Albert W. Alschuler is the Julius Kreeger professor emeritus at the University of Chicago Law School.
As a candidate, Donald Trump called super PACs “very corrupt,” “a scam” and “a disaster,” castigating both his fellow Republicans and his Democratic opponent for being dependent on cash from these groups. In a nation in which most voters believe their own representatives in Congress have sold their votes for cash or campaign contributions, his promise to “drain the swamp” resonated.
So much for that. With President Trump’s nomination of Judge Brett M. Kavanaugh to the Supreme Court, the president is attempting to place the man who created the super PAC on the highest court in the land.
When people complain about money in politics, they often bemoan the 2010 Supreme Court decision Citizens United v. FEC. But before there was Citizens United, there was Emily’s List v. FEC, the 2009 case that allowed unlimited contributions to super PACs.
Kavanaugh wrote the opinion in Emily’s List as a judge on the U.S. Court of Appeals for the District of Columbia Circuit, striking down restrictions on contributions to independent political committees. In the opinion, he declared that these committees “are constitutionally entitled to raise and spend unlimited money in support of candidates for elected office.” He reasoned that it was “implausible” that contributions to independent groups could corrupt candidates.
Trump had it right; Kavanaugh had it wrong. Contributions to super PACs can corrupt. In the recent prosecution of Sen. Robert Menendez (D-N.J.), for example, prosecutors alleged that a co-defendant made two $300,000 contributions to a super PAC supporting Menendez’s reelection in exchange for the senator’s aid in resolving a Medicare billing dispute. Although a judge concluded after a hung jury that the government had not proved its case, he ruled that designating a super PAC as the recipient of a payment cannot legalize bribery or make bribery a First Amendment right.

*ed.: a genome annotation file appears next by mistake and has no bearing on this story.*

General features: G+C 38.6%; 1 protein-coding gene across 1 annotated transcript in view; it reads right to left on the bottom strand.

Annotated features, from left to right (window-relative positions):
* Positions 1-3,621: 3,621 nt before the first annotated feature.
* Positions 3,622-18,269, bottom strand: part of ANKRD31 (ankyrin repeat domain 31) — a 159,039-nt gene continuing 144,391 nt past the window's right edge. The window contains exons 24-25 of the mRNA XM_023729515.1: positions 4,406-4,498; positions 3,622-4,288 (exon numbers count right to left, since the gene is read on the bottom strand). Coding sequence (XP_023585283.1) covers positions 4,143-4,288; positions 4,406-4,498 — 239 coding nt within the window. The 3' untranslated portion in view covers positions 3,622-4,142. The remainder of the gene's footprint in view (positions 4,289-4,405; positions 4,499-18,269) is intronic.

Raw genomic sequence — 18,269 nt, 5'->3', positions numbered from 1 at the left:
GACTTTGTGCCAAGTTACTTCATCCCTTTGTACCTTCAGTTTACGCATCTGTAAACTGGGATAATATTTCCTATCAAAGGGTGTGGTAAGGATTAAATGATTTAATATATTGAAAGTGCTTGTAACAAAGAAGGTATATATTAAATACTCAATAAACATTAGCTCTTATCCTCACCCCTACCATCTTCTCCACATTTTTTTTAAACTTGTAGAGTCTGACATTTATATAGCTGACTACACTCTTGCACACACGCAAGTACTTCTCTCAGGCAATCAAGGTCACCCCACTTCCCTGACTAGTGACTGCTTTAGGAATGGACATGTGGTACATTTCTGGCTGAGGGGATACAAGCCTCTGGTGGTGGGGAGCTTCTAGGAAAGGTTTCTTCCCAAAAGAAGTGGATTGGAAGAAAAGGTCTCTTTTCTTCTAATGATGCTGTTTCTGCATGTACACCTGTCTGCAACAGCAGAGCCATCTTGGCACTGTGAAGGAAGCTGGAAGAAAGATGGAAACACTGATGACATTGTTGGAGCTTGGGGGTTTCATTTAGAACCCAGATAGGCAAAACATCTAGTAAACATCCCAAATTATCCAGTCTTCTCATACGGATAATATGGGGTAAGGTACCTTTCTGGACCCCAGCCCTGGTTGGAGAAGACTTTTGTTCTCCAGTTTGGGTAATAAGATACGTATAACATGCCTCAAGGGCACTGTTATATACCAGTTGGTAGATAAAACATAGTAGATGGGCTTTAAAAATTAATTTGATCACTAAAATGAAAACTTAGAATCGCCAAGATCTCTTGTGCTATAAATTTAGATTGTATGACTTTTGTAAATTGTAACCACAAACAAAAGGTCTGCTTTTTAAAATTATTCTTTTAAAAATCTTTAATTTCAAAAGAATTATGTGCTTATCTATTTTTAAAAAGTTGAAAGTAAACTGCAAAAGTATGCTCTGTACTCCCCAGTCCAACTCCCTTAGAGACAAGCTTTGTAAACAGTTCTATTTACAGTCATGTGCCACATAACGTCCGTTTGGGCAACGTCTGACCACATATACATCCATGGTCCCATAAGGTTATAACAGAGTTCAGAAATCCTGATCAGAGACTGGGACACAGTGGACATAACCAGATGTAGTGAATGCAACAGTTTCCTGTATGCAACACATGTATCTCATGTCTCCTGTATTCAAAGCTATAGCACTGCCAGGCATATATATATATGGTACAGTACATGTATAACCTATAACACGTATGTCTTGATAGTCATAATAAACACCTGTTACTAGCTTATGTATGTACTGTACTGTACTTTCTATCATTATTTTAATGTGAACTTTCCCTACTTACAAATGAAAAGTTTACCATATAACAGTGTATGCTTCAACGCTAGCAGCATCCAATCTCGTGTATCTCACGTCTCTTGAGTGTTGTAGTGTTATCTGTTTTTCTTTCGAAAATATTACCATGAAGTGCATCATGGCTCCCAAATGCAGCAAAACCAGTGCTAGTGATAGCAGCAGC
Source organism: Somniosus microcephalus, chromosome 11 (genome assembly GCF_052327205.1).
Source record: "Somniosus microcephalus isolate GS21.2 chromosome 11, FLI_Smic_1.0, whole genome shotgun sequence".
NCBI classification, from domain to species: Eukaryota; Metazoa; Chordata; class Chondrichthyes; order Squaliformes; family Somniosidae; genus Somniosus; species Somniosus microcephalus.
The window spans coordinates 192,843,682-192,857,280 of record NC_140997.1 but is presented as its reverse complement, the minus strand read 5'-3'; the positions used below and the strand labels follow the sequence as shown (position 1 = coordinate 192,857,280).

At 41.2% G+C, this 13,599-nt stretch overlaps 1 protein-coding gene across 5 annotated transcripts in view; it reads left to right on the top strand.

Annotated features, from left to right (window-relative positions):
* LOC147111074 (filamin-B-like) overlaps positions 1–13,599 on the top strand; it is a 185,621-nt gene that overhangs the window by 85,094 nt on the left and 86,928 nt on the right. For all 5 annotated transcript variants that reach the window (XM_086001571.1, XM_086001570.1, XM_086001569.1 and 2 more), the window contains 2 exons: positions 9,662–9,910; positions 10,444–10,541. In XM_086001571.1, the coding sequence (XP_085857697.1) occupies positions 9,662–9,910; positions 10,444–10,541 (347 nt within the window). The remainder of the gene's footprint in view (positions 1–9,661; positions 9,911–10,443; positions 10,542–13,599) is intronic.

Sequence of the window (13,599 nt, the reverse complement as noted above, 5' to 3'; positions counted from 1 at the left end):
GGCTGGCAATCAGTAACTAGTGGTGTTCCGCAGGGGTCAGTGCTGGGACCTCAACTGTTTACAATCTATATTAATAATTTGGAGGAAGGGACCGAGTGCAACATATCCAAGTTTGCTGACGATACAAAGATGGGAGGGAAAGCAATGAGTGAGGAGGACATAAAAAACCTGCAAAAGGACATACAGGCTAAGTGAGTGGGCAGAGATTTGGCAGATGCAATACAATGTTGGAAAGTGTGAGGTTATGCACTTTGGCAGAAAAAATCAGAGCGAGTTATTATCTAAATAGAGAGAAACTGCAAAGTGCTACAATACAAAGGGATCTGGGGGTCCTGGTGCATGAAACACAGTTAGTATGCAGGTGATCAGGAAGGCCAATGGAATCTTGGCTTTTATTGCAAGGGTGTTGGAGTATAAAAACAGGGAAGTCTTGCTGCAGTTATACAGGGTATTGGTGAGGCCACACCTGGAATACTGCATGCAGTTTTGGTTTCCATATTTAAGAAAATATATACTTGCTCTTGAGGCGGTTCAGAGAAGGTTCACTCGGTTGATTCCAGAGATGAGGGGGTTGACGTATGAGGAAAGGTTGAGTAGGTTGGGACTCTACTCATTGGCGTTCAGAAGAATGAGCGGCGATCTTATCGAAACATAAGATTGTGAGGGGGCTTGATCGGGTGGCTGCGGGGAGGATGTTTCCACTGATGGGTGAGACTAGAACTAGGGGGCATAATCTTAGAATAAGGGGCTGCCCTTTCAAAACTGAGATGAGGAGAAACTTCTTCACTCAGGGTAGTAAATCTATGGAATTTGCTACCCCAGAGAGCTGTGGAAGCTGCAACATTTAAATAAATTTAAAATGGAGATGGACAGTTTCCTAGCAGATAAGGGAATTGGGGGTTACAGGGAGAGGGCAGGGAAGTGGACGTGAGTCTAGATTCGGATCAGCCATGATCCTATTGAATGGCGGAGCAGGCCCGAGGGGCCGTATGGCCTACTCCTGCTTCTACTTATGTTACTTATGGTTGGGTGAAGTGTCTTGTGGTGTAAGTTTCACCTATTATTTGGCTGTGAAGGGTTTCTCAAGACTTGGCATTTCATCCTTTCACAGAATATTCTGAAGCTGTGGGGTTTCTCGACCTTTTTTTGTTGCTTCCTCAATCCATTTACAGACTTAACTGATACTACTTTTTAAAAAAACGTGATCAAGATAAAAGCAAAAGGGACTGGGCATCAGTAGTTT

For 42 years, the Supreme Court has upheld the constitutionality of limiting contributions to candidates, but Kavanaugh’s ruling provided an easy way around the limits — allowing donors to give millions of dollars to support a candidate so long as the money goes to a group “independent” of the candidate. No legislator voted for this topsy-turvy system of campaign financing, and no sane legislator ever would.
In fact, Kavanaugh appeared ready to go further. He acknowledged that his ruling would create an “asymmetry” between how the law treats money going to independent groups and money going directly to candidates. His solution? Raise or eliminate the limits on contributions to parties and candidates.
Kavanaugh’s ruling was too much even for Janice Rogers Brown, the conservative judge on the D.C. Circuit who once described the 1937 Supreme Court decision upholding the New Deal as “the triumph of our own socialist revolution.” Kavanaugh’s opinion, Brown argued, resolved questions the parties had not argued and gave the plaintiff a broader victory than it had sought. Moreover, she said, Kavanaugh’s decision was “flatly” inconsistent with a Supreme Court decision upholding limits on contributions to political parties. Although Brown disapproved of this decision, she emphasized that lower-court judges were required to follow it.
Four months after Kavanaugh wrote his opinion, the Supreme Court handed down Citizens United, striking down bans on independent expenditures by corporations and labor unions. Two months after that, the D.C. Circuit relied on Citizens United when it held in SpeechNow.org v. FEC that Kavanaugh’s reasoning in Emily’s List was correct.
As my co-authors and I explain in a law review article, however, the SpeechNow ruling was mistaken. Nothing in Citizens United supports the right to give unlimited sums to super PACs. That’s why my colleagues and I are representing members of Congress and congressional candidates seeking to bring that issue before the Supreme Court.
Opinion polls reveal that faith in our democracy is at a historic low, and super PACs have become powerful symbols of corruption. The judiciary’s award of First Amendment protection to this form of barely disguised bribery may have made people angry enough to elect Trump. For the president to elevate to the Supreme Court the judge most responsible for the super PAC is the height of irony. Even if Kavanaugh’s confirmation seems an all-but-foregone conclusion, opponents should make clear that the president has betrayed the people who elected him.